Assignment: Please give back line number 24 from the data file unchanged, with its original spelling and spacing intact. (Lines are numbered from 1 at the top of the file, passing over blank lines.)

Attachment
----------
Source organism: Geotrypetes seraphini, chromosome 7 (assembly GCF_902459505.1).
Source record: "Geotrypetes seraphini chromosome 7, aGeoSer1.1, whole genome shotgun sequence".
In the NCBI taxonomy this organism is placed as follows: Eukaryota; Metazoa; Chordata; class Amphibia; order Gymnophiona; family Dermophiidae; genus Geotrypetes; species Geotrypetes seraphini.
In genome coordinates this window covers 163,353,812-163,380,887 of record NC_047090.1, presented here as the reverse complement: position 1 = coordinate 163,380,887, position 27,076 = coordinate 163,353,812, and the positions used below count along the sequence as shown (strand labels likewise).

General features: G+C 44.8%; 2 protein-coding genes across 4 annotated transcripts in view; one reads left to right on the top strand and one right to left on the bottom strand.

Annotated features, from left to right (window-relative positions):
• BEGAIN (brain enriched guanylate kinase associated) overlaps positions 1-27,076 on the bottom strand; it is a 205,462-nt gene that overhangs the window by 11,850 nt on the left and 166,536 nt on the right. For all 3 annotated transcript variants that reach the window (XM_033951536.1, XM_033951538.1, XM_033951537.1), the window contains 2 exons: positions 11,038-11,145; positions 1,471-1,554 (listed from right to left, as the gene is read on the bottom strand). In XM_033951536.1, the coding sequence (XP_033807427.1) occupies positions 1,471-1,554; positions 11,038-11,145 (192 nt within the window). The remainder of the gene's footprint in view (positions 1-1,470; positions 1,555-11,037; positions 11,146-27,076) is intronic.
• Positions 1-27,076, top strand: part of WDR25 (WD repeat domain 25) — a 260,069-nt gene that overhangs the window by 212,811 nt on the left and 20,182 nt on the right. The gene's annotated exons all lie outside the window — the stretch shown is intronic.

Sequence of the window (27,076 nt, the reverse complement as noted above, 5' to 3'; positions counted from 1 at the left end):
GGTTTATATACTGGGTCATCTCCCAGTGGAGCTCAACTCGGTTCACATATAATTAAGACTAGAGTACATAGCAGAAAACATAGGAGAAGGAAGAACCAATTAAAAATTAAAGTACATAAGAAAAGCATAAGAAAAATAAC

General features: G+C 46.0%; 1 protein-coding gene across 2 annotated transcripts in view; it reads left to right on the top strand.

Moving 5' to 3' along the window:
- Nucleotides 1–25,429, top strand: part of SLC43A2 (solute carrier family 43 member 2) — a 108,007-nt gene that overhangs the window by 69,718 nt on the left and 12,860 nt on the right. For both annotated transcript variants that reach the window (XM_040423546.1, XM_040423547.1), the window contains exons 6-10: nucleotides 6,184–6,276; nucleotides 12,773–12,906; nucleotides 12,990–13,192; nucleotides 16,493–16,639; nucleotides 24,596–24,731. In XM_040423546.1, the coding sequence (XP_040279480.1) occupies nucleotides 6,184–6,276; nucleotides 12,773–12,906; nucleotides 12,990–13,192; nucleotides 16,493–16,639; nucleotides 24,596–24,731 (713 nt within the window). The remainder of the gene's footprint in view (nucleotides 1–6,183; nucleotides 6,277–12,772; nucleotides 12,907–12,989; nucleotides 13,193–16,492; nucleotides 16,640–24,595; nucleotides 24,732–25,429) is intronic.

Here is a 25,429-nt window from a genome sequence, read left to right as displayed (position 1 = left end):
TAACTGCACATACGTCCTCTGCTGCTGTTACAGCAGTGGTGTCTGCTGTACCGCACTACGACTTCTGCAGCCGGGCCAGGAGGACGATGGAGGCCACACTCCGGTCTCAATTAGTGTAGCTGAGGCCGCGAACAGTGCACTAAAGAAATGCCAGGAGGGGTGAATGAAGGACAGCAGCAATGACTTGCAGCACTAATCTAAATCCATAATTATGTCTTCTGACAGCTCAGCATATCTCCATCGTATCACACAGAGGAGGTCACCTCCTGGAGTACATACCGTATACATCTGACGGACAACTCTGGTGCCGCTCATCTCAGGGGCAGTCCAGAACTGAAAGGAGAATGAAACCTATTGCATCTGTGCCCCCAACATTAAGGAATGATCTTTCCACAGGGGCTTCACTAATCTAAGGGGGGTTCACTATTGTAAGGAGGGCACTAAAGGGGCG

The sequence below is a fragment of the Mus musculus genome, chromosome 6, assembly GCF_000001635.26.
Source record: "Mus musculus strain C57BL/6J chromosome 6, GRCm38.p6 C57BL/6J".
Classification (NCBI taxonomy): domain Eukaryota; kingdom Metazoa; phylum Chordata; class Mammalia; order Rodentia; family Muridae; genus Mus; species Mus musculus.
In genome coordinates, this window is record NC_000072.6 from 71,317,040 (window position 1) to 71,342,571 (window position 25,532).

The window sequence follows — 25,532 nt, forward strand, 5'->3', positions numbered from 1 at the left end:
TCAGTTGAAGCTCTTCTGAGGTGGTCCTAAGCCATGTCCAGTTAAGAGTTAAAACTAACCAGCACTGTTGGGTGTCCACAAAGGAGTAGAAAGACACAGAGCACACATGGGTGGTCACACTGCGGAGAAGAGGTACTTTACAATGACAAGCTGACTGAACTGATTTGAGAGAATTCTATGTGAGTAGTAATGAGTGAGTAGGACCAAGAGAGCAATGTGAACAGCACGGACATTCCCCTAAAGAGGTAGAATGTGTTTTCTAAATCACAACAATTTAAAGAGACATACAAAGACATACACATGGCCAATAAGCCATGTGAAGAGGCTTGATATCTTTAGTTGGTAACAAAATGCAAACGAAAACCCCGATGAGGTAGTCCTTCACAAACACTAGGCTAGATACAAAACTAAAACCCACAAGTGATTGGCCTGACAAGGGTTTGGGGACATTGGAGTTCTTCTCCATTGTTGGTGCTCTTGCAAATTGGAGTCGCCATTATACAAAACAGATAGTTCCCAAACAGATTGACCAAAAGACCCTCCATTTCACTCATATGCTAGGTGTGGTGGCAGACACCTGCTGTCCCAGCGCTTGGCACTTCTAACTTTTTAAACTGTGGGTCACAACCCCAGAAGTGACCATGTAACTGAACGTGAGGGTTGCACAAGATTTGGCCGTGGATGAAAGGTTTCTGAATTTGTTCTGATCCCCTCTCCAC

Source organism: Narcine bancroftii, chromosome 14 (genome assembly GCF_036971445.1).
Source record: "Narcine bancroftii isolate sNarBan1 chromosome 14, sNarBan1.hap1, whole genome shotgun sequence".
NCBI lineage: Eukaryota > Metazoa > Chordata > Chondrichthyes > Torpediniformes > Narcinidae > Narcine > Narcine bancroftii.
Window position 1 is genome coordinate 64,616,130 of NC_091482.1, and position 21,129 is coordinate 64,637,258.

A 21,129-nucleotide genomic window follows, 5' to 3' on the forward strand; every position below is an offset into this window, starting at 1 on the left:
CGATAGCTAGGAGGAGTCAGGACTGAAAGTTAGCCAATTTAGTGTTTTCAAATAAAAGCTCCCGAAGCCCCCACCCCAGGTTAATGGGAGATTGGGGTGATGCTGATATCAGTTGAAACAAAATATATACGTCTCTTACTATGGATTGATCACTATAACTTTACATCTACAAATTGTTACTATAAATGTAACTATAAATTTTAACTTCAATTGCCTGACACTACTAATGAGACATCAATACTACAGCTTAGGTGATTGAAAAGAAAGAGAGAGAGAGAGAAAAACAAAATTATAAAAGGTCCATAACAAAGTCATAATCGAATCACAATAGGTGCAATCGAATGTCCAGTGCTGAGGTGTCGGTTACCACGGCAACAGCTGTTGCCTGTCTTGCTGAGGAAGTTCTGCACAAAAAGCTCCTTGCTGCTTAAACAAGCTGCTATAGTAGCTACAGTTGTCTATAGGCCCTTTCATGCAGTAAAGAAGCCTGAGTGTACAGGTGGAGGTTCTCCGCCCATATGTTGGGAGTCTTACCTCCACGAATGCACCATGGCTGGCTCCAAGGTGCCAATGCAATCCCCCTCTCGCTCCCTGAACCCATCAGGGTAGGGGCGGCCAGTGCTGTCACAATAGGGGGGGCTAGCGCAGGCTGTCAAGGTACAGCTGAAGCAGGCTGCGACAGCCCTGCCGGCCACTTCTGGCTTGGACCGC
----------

NCBI lineage: Eukaryota > Metazoa > Chordata > Chondrichthyes > Torpediniformes > Narcinidae > Narcine > Narcine bancroftii.